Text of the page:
Real immigrant stories, told with puppets

Share story

"Immigrant Journey Project
In "Immigrant Journey Project," Mu Performing Arts worked with Asian-American immigrants to share their stories.
Courtesy of Kevin Duong

Mu Performing Arts has always focused on the Asian-American immigrant experience, but its latest production is different, said Artistic Director Randy Reyes.

He wanted to work with local immigrants to tell their stories, and even have them involved in the final production. That meant driving them back and forth to rehearsals, finding interpreters and providing meals.

"Really if you want to engage with a community, [if] you really want to tell authentic stories, you have to change your process," Reyes said. "You can't force them into a system that has left them out for so long. You need to adjust to make sure that they're comfortable, that they're actually a part of it."

With the Immigrant Journey Project, Mu is inviting audiences to get to know immigrants and refugees as people — not headlines. The show opens Friday night in St. Paul at the Steppingstone Theatre.

Hmong elder Pa Lee Thao tells a story from her youth.
Hmong elder Pa Lee Thao tells a story from her youth in a refugee camp, while other performers re-enact the scene with puppets.
Courtesy of Kevin Duong

Actor Sara Ochs, who performs in the play, said she finds the production particularly moving.

"In this current moment in our culture, we think of immigrants as dusty historical relics or as the scapegoat for all our political and economic problems," she said, "or as this irritating other who doesn't know how to drive and is in the way — we don't think of them as human beings."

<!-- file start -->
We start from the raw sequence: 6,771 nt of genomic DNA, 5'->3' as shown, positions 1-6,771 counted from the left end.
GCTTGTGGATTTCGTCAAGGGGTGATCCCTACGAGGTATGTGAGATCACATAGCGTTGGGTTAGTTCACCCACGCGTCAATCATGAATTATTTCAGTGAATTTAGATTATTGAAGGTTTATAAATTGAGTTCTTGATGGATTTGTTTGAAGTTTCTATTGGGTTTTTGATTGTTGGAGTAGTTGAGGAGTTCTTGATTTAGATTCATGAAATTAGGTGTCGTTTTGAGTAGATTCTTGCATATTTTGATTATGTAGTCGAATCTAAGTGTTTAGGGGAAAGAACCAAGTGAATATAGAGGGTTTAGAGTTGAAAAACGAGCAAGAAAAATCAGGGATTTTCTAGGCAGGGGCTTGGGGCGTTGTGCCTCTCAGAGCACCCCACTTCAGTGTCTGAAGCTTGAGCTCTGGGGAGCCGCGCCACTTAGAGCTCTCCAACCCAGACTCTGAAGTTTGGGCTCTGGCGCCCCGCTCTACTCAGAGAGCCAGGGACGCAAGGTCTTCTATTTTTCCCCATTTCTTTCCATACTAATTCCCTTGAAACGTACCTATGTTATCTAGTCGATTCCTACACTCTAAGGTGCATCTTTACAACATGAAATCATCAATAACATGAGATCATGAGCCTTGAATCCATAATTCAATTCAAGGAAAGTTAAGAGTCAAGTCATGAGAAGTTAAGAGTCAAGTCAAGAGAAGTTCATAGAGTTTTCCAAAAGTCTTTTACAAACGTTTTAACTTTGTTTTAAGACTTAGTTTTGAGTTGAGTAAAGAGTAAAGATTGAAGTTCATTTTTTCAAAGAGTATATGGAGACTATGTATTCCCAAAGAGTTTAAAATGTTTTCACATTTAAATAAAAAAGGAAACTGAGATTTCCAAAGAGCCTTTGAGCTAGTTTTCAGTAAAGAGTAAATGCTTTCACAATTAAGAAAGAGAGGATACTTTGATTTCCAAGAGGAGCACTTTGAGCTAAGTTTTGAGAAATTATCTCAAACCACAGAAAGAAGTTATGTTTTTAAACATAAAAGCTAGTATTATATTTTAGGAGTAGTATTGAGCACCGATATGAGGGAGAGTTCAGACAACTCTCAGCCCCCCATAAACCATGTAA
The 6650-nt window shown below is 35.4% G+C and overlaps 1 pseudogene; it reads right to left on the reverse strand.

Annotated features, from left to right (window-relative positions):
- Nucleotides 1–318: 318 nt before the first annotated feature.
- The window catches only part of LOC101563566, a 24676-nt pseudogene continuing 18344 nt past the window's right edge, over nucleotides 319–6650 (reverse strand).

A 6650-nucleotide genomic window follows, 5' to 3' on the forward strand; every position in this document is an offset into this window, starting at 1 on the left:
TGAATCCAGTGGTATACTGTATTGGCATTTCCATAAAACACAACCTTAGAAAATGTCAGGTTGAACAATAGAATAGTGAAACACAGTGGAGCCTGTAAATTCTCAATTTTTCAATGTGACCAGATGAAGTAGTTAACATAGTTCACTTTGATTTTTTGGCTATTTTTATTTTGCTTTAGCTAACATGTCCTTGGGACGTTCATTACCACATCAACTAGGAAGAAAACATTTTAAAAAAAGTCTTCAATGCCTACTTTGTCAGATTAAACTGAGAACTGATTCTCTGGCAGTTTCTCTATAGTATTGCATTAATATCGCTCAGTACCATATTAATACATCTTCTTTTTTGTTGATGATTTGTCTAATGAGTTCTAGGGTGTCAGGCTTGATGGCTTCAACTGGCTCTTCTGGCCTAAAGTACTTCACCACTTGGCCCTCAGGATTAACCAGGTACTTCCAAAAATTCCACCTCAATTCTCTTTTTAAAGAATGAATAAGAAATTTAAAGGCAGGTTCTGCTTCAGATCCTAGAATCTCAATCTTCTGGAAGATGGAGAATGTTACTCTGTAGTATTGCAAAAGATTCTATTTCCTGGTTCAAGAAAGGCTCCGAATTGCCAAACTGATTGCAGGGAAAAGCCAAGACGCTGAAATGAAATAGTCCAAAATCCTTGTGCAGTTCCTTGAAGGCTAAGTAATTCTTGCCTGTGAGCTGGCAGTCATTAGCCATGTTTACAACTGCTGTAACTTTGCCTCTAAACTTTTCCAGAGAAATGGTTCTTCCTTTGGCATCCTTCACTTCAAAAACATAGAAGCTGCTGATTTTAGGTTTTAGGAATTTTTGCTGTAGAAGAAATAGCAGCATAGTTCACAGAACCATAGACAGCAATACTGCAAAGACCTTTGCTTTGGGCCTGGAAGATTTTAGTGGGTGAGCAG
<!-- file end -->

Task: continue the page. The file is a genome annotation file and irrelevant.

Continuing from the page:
In the production's early stages, Reyes commissioned puppet artist Masanari Kawahara to lead a series of workshops with local community groups that serve Asian-American immigrants.

First, they worked on telling their stories. Then they made their own puppets that would act out the stories. Kawahara worked with queer youth, women's groups, and Hmong elders.

"The puppets they made [are] exquisite because some of the elders, the women, are amazing hand sewers, so they made these ornate costumes for the puppets," Kawahara said.

Khin Oo, member of SOY (Shades of Yellow)
Khin Oo, member of SOY (Shades of Yellow), with her puppet, Floyd.
Courtesy of Kevin Duong

Of the more than 50 people who participated in the workshops, 10 are in the show. They will move the puppets while professional actors read their lines, Kawahara said, or they will narrate their own stories while others act them out.

At first, people were skeptical of using puppets, said May Lee Yang, who with Kawahara and Hmong elders. "They were like, 'We're old, why are we playing with toys?'"

The group eventually came around to the puppeteering, though.

"There's something that's so tender," about using puppets for storytelling, Kawahara said. "And at the same time it's kind of fragile, and also it's so liberating".

The show runs through Aug. 20.

Before you go...

MPR News is dedicated to bringing you clarity in coverage from our reporters across the state, stories that connect us, and conversations that provide perspectives when we need it most. We rely on your help to do this. Your donation has the power to keep MPR News strong and accessible to all during this crisis and beyond.